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AdBlock Plus wants to help you pay the sites you visit most

Engadget Engadget 3/05/2016 Matt Brian
© Provided by Engadget

With hundreds of millions of internet users choosing to block ads, publishers are being forced to adopt new strategies to survive. Paywalls are one option, but they often put off readers who wish to visit a website just to read one article. As companies scramble to provide a middle ground between subscriptions and pay-per-story services, an unlikely new challenger has emerged: AdBlock Plus. Known for its browser apps and extensions, the service has teamed up with micro-transaction specialist Flattr to let people pay the publishers they visit most regularly.

TechCrunch reports that the new service is called Flattr Plus and comes after Eyeo, the company behind AdBlock Plus, made a small investment in its partner. The payment platform will operate as a browser extension that automatically tracks browsing activity and donates an amount based on the length and regularity of a person's visits. Users decide how much they want to pay publishers each month -- whether it's a media organization, YouTuber or podcaster -- and the system allocates royalties on their behalf.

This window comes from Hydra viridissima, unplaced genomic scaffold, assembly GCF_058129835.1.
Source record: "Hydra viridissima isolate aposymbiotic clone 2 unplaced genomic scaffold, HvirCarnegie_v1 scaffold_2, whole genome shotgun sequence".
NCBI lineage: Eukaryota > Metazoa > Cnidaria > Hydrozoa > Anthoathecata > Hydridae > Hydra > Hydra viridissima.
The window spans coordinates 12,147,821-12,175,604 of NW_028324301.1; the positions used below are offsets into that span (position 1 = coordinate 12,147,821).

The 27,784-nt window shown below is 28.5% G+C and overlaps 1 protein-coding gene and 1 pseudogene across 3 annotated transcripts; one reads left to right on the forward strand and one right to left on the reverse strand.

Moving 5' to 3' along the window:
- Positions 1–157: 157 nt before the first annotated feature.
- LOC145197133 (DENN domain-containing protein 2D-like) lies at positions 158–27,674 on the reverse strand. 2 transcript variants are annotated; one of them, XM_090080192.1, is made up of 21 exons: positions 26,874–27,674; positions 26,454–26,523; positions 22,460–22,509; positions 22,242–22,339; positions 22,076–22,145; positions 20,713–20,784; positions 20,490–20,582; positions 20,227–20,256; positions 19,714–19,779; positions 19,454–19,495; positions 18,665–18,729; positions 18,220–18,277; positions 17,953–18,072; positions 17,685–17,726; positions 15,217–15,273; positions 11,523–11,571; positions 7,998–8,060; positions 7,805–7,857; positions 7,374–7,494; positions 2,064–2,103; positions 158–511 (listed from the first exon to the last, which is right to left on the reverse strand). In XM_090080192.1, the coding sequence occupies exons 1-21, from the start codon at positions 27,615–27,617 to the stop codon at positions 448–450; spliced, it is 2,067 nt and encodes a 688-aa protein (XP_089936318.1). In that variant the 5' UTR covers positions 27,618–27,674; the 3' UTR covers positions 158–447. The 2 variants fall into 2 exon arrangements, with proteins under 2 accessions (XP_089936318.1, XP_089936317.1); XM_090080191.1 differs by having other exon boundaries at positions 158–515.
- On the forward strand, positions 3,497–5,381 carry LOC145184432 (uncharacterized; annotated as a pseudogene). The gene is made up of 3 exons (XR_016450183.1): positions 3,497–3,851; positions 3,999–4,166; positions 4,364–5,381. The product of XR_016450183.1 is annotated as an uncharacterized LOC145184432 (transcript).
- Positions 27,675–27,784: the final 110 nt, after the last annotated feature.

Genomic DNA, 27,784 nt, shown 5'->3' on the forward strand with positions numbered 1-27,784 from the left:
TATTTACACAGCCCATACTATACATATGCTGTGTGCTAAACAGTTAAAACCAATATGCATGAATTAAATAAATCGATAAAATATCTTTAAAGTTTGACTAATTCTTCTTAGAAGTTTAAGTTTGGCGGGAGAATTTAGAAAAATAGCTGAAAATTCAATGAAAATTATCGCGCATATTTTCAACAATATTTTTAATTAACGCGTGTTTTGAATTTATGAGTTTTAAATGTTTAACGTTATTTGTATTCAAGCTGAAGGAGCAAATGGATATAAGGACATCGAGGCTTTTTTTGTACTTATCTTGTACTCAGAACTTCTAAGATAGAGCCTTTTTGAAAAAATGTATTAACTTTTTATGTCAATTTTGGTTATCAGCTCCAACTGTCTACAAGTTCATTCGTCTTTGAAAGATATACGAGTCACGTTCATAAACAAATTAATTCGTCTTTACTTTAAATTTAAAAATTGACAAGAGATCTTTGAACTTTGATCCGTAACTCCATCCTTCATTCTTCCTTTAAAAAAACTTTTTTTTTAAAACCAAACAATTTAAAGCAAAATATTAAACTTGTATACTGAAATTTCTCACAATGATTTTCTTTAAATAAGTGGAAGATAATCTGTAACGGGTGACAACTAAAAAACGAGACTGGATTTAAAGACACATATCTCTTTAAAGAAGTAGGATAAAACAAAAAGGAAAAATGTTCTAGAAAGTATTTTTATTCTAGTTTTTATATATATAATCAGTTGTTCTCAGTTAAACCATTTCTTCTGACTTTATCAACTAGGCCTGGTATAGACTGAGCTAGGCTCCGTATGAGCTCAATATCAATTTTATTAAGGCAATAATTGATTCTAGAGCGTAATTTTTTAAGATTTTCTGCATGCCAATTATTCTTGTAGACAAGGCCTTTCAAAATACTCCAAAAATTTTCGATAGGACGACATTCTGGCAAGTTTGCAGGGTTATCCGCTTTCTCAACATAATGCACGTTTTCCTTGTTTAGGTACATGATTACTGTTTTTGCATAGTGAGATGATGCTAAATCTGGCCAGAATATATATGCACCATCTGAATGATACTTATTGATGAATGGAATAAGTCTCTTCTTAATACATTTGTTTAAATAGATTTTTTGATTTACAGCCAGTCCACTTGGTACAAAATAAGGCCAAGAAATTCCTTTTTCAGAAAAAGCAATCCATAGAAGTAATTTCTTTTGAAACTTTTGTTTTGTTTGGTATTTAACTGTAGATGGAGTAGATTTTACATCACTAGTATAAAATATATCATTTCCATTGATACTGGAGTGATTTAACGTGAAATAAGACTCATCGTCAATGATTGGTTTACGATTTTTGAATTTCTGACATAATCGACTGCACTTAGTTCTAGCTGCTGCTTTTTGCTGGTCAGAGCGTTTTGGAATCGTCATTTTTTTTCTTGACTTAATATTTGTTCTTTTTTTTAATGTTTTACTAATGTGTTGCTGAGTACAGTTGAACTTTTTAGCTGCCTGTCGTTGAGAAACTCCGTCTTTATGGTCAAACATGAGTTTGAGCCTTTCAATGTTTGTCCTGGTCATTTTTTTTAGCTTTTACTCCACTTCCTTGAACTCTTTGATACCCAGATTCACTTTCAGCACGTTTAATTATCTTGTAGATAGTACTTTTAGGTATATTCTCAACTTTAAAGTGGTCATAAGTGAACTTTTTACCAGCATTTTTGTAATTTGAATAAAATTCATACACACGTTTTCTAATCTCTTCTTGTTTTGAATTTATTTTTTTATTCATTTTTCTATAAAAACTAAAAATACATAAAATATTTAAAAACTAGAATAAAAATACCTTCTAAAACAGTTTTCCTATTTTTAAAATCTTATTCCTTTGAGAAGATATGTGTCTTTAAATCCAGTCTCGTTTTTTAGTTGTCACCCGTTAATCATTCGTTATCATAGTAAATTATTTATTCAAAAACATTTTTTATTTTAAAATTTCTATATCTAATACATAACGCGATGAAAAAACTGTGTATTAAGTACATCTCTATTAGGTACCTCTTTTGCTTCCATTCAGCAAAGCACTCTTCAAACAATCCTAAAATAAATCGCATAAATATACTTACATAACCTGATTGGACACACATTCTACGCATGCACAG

It's a different approach for AdBlock Plus, which currently makes money from user donations and its Acceptable Ads program. It invites larger publishers -- which already includes Google, Amazon and Microsoft -- to pay a licensing fee to whitelist their services. With Flattr Plus, AdBlock Plus and Flattr will take 10 percent of monthly subscriptions and pay publishers only when they sign up. Any money donated before that happens will put aside for them.

Given that AdBlock Plus has helped to strip websites, regardless of their size, of advertising revenue, getting publishers on board could be a big ask. However, the service does differ from aggregated news services like Blendle by taking away the transaction model and awarding royalties based on engagement (just like Spotify does with music streams). Right now, the product is beta, allowing both companies to work out an acceptable way to reward that engagement. If it works out, we could see a full launch later this year.


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